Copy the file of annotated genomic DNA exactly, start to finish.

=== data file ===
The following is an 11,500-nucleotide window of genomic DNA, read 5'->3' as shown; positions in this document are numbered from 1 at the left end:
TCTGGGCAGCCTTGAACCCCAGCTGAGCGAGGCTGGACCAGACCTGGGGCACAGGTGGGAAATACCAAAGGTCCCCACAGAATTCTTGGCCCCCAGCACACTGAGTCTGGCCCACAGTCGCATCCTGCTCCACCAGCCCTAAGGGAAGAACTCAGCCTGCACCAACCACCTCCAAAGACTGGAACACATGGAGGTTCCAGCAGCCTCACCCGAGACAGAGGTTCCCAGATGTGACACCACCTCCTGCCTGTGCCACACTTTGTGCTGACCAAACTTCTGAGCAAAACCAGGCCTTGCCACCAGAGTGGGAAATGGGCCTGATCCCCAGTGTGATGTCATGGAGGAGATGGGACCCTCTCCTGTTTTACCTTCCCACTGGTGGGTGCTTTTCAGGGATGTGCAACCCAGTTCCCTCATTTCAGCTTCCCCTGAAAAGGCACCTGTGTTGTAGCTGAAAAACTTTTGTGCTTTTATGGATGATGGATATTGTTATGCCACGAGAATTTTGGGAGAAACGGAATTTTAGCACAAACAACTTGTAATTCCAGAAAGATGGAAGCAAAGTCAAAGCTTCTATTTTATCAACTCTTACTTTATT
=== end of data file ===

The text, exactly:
The following is an 11,500-nucleotide window of genomic DNA, read 5'->3' as shown; positions in this document are numbered from 1 at the left end:
TCTGGGCAGCCTTGAACCCCAGCTGAGCGAGGCTGGACCAGACCTGGGGCACAGGTGGGAAATACCAAAGGTCCCCACAGAATTCTTGGCCCCCAGCACACTGAGTCTGGCCCACAGTCGCATCCTGCTCCACCAGCCCTAAGGGAAGAACTCAGCCTGCACCAACCACCTCCAAAGACTGGAACACATGGAGGTTCCAGCAGCCTCACCCGAGACAGAGGTTCCCAGATGTGACACCACCTCCTGCCTGTGCCACACTTTGTGCTGACCAAACTTCTGAGCAAAACCAGGCCTTGCCACCAGAGTGGGAAATGGGCCTGATCCCCAGTGTGATGTCATGGAGGAGATGGGACCCTCTCCTGTTTTACCTTCCCACTGGTGGGTGCTTTTCAGGGATGTGCAACCCAGTTCCCTCATTTCAGCTTCCCCTGAAAAGGCACCTGTGTTGTAGCTGAAAAACTTTTGTGCTTTTATGGATGATGGATATTGTTATGCCACGAGAATTTTGGGAGAAACGGAATTTTAGCACAAACAACTTGTAATTCCAGAAAGATGGAAGCAAAGTCAAAGCTTCTATTTTATCAACTCTTACTTTATT